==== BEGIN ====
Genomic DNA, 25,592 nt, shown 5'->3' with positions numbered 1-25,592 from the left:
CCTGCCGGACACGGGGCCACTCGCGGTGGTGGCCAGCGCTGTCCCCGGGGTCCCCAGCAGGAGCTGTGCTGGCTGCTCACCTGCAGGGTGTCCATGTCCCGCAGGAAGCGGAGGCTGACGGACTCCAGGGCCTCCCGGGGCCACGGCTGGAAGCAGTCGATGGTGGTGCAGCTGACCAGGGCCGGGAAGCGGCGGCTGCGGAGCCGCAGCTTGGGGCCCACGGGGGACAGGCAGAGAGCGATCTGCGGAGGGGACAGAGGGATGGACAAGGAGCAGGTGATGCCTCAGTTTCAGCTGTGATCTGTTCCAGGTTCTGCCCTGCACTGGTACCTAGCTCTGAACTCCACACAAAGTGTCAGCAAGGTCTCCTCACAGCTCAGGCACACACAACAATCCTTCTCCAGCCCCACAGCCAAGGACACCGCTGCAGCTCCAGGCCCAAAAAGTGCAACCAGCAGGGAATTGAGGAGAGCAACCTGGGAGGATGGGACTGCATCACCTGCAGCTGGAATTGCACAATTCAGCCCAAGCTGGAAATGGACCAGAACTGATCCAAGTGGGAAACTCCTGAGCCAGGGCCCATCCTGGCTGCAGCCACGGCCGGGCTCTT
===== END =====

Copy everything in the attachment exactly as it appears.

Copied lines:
Genomic DNA, 25,592 nt, shown 5'->3' with positions numbered 1-25,592 from the left:
CCTGCCGGACACGGGGCCACTCGCGGTGGTGGCCAGCGCTGTCCCCGGGGTCCCCAGCAGGAGCTGTGCTGGCTGCTCACCTGCAGGGTGTCCATGTCCCGCAGGAAGCGGAGGCTGACGGACTCCAGGGCCTCCCGGGGCCACGGCTGGAAGCAGTCGATGGTGGTGCAGCTGACCAGGGCCGGGAAGCGGCGGCTGCGGAGCCGCAGCTTGGGGCCCACGGGGGACAGGCAGAGAGCGATCTGCGGAGGGGACAGAGGGATGGACAAGGAGCAGGTGATGCCTCAGTTTCAGCTGTGATCTGTTCCAGGTTCTGCCCTGCACTGGTACCTAGCTCTGAACTCCACACAAAGTGTCAGCAAGGTCTCCTCACAGCTCAGGCACACACAACAATCCTTCTCCAGCCCCACAGCCAAGGACACCGCTGCAGCTCCAGGCCCAAAAAGTGCAACCAGCAGGGAATTGAGGAGAGCAACCTGGGAGGATGGGACTGCATCACCTGCAGCTGGAATTGCACAATTCAGCCCAAGCTGGAAATGGACCAGAACTGATCCAAGTGGGAAACTCCTGAGCCAGGGCCCATCCTGGCTGCAGCCACGGCCGGGCTCTT